“Some old bird, dead in a chair. Looks to have had maybe a heart attack, or she might have frozen to death, for all I know. There’s no heat in that big old house, not a thing”. Riley looked decidedly unimpressed. “So why us, why did you call it in?” Kenney smiled. “You’ll see”.
Inside, Riley saw Esposito peering at the woman’s face. He was a family man, like all Italians, and he had a thing about old ladies. Worried about them, stuff like that. Riley cast his eyes around the large living room. His partner smiled at the Irishman’s open mouth. On every available space, there was a vase of flowers, all the blooms mostly long dead. On units, side-tables, window ledges, even all over the floor. The old lady hardly had room for the chair she was sitting in. Esposito put on some latex gloves, and scooped up a big pile of papers from under the chair. Riley raised an eyebrow, and his partner said, “All bills, all overdue”. This ones not for us, Max”, said Riley, shaking his head. “Just a dead old lady with a thing about flowers, and no money”.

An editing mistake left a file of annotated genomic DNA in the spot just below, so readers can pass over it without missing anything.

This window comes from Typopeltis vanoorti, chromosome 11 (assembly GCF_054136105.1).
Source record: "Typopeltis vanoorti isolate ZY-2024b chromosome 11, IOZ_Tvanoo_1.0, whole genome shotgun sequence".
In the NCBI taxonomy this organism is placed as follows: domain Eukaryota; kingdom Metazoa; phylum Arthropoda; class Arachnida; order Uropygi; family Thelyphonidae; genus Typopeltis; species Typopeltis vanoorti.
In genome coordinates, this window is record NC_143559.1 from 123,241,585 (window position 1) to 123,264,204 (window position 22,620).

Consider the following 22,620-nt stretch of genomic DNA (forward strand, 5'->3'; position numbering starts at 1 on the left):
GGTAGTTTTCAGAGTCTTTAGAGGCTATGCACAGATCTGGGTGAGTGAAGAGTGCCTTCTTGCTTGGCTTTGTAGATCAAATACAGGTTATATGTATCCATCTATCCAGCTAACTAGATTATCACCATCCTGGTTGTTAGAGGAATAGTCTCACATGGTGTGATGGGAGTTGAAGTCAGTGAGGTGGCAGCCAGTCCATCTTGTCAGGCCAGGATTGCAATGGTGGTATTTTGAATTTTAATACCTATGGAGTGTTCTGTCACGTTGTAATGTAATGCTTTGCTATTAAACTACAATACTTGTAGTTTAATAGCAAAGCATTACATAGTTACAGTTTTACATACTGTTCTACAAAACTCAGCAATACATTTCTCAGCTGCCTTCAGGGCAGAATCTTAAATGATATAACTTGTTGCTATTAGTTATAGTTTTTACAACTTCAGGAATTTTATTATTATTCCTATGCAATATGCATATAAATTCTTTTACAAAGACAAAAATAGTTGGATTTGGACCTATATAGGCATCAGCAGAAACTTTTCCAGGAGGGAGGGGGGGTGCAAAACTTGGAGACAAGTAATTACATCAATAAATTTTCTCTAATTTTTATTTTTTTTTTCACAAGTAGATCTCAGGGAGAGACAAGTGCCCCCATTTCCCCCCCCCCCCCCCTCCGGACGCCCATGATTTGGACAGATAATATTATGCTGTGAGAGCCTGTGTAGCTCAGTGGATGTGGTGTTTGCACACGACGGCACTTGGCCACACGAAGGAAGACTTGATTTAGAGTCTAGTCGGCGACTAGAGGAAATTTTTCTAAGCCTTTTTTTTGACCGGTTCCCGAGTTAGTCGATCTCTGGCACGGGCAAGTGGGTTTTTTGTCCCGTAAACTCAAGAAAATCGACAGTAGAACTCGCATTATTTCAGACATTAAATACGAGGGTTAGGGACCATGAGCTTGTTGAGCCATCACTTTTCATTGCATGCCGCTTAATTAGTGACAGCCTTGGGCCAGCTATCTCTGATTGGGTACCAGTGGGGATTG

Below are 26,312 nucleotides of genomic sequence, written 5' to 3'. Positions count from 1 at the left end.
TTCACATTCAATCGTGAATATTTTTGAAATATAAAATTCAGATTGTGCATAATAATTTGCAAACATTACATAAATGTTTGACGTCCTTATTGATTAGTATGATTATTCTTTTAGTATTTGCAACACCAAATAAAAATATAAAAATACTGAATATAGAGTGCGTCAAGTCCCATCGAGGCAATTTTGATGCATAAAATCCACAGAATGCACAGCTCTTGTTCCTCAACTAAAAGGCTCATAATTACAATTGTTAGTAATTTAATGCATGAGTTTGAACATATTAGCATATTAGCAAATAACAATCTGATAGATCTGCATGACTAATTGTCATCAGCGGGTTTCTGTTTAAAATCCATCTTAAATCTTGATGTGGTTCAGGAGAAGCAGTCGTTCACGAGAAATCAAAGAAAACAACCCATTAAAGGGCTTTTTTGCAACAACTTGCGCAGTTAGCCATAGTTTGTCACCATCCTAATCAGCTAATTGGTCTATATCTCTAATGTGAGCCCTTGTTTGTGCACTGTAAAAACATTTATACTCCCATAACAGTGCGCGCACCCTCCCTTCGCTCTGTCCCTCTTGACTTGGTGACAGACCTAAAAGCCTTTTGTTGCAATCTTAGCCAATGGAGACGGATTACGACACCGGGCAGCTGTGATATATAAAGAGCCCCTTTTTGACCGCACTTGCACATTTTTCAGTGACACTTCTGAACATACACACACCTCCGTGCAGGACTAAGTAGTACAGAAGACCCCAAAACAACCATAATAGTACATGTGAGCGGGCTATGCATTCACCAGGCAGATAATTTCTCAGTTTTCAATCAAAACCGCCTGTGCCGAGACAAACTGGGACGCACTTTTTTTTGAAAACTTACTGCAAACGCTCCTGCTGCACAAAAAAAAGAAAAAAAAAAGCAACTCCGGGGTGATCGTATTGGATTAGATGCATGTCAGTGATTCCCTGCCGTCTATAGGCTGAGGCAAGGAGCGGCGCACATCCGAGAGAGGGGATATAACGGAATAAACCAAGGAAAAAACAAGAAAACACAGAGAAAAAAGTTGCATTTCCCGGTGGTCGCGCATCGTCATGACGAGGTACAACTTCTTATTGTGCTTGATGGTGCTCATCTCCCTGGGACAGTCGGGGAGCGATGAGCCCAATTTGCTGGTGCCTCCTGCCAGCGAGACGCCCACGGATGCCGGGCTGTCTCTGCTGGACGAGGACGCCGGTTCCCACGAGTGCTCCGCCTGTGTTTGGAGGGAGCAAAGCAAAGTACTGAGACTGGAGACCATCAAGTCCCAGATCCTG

Esposito thought for a moment. “But who sent the flowers? Maybe there’s something behind all this after all”. He pointed to a half-open drawer nearby. It was bulging with carefully-folded sheets of patterned cellophane “I recognise this wrapping, same shop where I get Lila’s flowers. You know, the one near the big supermarket. I’ll go check it out while you finish up here”.
The florist was just closing up when the dark-haired man in the padded coat tapped on the glass door. She called out, “Sorry, we’re closed”. The man pressed a gold badge against the glass. “Detective Esposito, Homicide. I have some questions”. The woman opened the door, wondering what he could want. He showed her the bundle of cellophane wrappers with the pink and blue stripes. “Can you tell me about someone who buys lots of flowers here. And I mean lots. I’m talking maybe a hundred, or even more than that. They must run to fifty, maybe seventy-five dollars a bunch. I’m guessing they are bought for a woman around sixty years old. Maybe her son, or an ex-husband?” The florist didn’t really need much time to think.
“Oh no, nobody like that. But I do have one regular customer who buys such expensive bouquets. She’s a nice lady, doesn’t say much. And she usually wears a red and black striped jumper”.